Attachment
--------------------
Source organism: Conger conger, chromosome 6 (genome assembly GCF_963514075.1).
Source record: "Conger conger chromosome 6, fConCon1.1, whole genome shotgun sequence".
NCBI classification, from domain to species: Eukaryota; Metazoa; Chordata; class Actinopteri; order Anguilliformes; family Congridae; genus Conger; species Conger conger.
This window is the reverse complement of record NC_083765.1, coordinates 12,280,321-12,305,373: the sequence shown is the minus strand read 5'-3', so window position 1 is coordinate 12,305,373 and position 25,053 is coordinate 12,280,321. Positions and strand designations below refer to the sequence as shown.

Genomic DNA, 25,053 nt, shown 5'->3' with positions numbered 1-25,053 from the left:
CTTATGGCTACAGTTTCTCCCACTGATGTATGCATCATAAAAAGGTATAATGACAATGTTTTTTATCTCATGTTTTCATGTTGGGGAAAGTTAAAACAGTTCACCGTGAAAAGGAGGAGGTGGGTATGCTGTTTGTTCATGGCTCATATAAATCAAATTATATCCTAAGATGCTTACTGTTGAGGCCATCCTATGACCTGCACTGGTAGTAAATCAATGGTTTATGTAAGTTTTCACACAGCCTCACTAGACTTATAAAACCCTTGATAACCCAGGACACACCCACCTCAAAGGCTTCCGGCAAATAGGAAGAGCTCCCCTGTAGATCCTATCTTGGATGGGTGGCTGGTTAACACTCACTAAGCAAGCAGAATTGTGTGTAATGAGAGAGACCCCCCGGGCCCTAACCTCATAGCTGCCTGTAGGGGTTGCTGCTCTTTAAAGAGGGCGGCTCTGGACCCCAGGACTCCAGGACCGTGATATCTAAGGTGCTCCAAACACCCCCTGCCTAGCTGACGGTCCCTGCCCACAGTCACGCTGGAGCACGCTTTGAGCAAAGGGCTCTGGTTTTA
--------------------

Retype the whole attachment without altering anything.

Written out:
Source organism: Conger conger, chromosome 6 (genome assembly GCF_963514075.1).
Source record: "Conger conger chromosome 6, fConCon1.1, whole genome shotgun sequence".
NCBI classification, from domain to species: Eukaryota; Metazoa; Chordata; class Actinopteri; order Anguilliformes; family Congridae; genus Conger; species Conger conger.
This window is the reverse complement of record NC_083765.1, coordinates 12,280,321-12,305,373: the sequence shown is the minus strand read 5'-3', so window position 1 is coordinate 12,305,373 and position 25,053 is coordinate 12,280,321. Positions and strand designations below refer to the sequence as shown.

Genomic DNA, 25,053 nt, shown 5'->3' with positions numbered 1-25,053 from the left:
CTTATGGCTACAGTTTCTCCCACTGATGTATGCATCATAAAAAGGTATAATGACAATGTTTTTTATCTCATGTTTTCATGTTGGGGAAAGTTAAAACAGTTCACCGTGAAAAGGAGGAGGTGGGTATGCTGTTTGTTCATGGCTCATATAAATCAAATTATATCCTAAGATGCTTACTGTTGAGGCCATCCTATGACCTGCACTGGTAGTAAATCAATGGTTTATGTAAGTTTTCACACAGCCTCACTAGACTTATAAAACCCTTGATAACCCAGGACACACCCACCTCAAAGGCTTCCGGCAAATAGGAAGAGCTCCCCTGTAGATCCTATCTTGGATGGGTGGCTGGTTAACACTCACTAAGCAAGCAGAATTGTGTGTAATGAGAGAGACCCCCCGGGCCCTAACCTCATAGCTGCCTGTAGGGGTTGCTGCTCTTTAAAGAGGGCGGCTCTGGACCCCAGGACTCCAGGACCGTGATATCTAAGGTGCTCCAAACACCCCCTGCCTAGCTGACGGTCCCTGCCCACAGTCACGCTGGAGCACGCTTTGAGCAAAGGGCTCTGGTTTTA